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Catholic Sentinel | Portland, OR Monday, December 5, 2016

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12/25/2012 12:31:00 PM
Fine food donated to affirm human dignity
                                                                      Catholic Sentinel photos by Ed LangloisKeith Koenigstein enjoys a St. Honoré roll at St. André Bessette Church.  
                                                                      Catholic Sentinel photos by Ed Langlois
Keith Koenigstein enjoys a St. Honoré roll at St. André Bessette Church.
 

Kerry Gibson of St. Honoré Bakery fills a box with pastries for St. André Bessette Parish as parish volunteers Corey and Joan Mayo watch.
Kerry Gibson of St. Honoré Bakery fills a box with pastries for St. André Bessette Parish as parish volunteers Corey and Joan Mayo watch.
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Brian Collins, head chef at Portland Marriott City Center, gives pasta dishes for volunteer Brian Fitzgerald to wheel back to St. André Bessette Church.
Ed Langlois
Of the Catholic Sentinel

It's not just during Christmas that homeless guests at St. André Bessette Parish get some of Portland's finest food. Bakeries, restaurants, a produce seller and a coffee company make sure that fare at the church's drop-in center is always more high cuisine than Dumpster dive.

The parish offers a warm, dry place and food six mornings and two evenings out of the week. The good eating furthers good fellowship, says Andy Noethe, pastoral associate at St. André Bessette.

"Providing quality food in a welcoming environment is what all people deserve," Noethe says. "It allows us to better celebrate the dignity of every person who comes through our doors."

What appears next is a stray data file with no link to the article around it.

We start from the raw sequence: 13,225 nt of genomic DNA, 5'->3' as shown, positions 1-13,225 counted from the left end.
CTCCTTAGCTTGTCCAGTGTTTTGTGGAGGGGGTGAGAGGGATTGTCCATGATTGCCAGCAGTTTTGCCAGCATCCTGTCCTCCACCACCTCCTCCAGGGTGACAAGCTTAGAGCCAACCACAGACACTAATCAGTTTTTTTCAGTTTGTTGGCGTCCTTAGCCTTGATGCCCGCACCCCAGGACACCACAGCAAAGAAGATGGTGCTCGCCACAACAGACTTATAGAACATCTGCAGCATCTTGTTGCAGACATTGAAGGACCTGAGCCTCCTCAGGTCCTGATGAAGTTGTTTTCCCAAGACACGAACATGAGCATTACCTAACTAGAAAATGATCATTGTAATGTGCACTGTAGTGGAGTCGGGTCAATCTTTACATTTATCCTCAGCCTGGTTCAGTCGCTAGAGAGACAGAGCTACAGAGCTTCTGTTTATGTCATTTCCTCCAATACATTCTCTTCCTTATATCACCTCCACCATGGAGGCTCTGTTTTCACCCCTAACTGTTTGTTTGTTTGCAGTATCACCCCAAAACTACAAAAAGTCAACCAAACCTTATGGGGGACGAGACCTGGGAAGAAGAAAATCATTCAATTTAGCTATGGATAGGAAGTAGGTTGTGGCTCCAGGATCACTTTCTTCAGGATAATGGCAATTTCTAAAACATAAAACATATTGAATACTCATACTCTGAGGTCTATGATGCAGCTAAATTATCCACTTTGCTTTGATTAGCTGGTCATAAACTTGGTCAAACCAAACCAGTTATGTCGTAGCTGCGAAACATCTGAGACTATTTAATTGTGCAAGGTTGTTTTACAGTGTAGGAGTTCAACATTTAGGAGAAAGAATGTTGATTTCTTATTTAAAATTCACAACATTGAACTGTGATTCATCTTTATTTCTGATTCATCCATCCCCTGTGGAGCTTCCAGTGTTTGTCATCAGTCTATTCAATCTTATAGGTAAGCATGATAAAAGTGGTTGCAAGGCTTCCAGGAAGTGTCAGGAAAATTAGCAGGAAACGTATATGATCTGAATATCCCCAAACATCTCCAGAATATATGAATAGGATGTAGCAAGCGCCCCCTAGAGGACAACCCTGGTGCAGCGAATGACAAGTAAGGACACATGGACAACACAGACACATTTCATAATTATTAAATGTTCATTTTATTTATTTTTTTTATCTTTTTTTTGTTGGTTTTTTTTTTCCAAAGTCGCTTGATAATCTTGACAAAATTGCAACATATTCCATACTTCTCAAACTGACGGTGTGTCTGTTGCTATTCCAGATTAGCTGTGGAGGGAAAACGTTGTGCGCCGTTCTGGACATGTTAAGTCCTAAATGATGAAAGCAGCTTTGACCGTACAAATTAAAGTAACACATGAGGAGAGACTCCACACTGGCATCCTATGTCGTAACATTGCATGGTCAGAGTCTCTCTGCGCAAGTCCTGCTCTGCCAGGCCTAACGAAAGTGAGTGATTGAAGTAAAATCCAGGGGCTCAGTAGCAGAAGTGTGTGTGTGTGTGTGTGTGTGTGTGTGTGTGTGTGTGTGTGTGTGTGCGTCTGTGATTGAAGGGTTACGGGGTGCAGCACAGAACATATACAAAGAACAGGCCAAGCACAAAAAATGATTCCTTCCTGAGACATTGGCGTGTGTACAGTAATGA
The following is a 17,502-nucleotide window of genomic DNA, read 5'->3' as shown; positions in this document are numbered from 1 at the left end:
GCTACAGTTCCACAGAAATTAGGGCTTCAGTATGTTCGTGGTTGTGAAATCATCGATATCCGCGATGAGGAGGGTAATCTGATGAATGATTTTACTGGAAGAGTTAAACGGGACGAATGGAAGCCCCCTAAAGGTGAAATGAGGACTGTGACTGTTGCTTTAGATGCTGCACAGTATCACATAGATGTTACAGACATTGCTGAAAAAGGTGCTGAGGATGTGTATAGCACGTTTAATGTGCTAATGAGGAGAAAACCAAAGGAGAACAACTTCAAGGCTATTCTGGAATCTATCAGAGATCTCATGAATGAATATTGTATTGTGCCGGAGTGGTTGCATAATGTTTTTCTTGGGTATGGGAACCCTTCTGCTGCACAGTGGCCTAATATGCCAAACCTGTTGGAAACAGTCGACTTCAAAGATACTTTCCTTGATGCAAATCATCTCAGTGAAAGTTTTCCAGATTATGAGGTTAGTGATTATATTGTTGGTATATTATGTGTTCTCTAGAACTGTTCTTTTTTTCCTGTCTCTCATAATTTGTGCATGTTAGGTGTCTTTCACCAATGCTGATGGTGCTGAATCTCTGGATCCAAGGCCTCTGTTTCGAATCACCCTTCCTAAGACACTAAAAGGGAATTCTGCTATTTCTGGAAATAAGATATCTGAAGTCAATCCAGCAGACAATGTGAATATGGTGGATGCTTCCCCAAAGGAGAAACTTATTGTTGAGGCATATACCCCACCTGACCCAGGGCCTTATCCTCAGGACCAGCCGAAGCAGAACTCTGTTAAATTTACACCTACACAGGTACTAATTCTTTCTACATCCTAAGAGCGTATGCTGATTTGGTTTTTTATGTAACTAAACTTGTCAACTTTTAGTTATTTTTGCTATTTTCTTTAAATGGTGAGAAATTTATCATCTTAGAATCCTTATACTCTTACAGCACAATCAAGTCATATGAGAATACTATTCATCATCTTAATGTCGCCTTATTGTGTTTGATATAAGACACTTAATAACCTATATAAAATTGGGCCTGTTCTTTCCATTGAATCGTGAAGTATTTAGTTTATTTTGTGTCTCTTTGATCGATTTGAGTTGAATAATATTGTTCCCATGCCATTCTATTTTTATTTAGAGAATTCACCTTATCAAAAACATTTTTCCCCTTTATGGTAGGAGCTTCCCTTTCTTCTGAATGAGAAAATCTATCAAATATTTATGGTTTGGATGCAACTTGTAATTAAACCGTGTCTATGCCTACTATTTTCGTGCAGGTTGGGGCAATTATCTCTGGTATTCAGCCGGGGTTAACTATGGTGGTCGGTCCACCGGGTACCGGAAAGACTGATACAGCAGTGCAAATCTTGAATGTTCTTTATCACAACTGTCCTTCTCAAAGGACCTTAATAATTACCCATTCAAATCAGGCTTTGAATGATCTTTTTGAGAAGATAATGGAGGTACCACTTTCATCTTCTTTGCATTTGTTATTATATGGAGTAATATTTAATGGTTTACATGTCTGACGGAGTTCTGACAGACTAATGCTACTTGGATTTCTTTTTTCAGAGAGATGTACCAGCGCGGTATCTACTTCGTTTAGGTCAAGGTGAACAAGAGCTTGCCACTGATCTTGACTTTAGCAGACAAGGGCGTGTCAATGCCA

Donations of food come from the downtown Marriott, Panera Community Cafe, St. Honoré Bakery, Bon Appetit at the University of Portland, and the International Culinary School. United Salad donates three to five boxes of bananas and oranges each week. Nossa Familia Coffee gives its fine grinds at a low cost.  

The donations have caused a major shift in the parish's hospitality. In 2004, the parish was welcoming 30-45 people each morning, often serving cheap coffee and cookies or cupcakes. Now, the doors open to 120-180 people, frequently offering eggs, potatoes, soups, sandwiches and artisan pastries. Not only is the food tastier, but it tends to be healthier than what people in poverty can usually get, says Noethe.

Marriott donates leftovers from Thursday brunch. Parish staff or volunteers wheel a cart to and fro each week. Each Monday, Panera fills a box with baked goods to serve. St. Honoré, named after the patron saint of bakers, fills three bins with rolls, croissants and sandwiches, some of the city's most coveted morsels. They could be sold for hundreds of dollars.

"It's probably my Catholic faith and Catholic heart that goes to the one who can't good things," says Dominique Geulin, the French master baker who began St. Honoré. "There are things of business and things of the heart. Part of one's business should always make room for the heart and for someone in need."

"It's so great to utilize this food and know it's going to someplace nice," says Brian Collins, head chef at Portland Mariott City Center. Collins has worked other places where large quantities of food get pitched.

"It's just part of our mission here," says Kirk Mustain, general manager of Bon Appetit at UP, which donates a wide variety of locally sourced dishes. Founded by a university graduate, the food provider naturally has an affinity for Catholic social responsibility, Mustain explains.

"The people down there don't choose that life," he says. "The certainly shouldn't be forced to eat out of a garbage can."

"These donors help us to exist," says Joan Mayo, a volunteer who helped arrange the donations and does some of the picking up. "Instead of a day-old doughnut, you give them something rich people would eat."  





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